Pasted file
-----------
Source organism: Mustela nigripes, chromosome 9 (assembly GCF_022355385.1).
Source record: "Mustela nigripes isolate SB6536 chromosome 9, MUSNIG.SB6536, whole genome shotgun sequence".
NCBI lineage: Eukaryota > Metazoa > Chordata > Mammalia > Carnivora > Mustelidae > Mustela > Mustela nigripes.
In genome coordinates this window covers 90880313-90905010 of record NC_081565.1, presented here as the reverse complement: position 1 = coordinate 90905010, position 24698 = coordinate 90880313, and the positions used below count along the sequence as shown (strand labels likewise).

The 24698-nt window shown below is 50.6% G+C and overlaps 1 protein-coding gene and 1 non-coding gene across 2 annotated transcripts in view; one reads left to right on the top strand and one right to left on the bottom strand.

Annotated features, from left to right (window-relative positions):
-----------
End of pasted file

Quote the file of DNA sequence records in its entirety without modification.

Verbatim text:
Source organism: Mustela nigripes, chromosome 9 (assembly GCF_022355385.1).
Source record: "Mustela nigripes isolate SB6536 chromosome 9, MUSNIG.SB6536, whole genome shotgun sequence".
NCBI lineage: Eukaryota > Metazoa > Chordata > Mammalia > Carnivora > Mustelidae > Mustela > Mustela nigripes.
In genome coordinates this window covers 90880313-90905010 of record NC_081565.1, presented here as the reverse complement: position 1 = coordinate 90905010, position 24698 = coordinate 90880313, and the positions used below count along the sequence as shown (strand labels likewise).

The 24698-nt window shown below is 50.6% G+C and overlaps 1 protein-coding gene and 1 non-coding gene across 2 annotated transcripts in view; one reads left to right on the top strand and one right to left on the bottom strand.

Annotated features, from left to right (window-relative positions):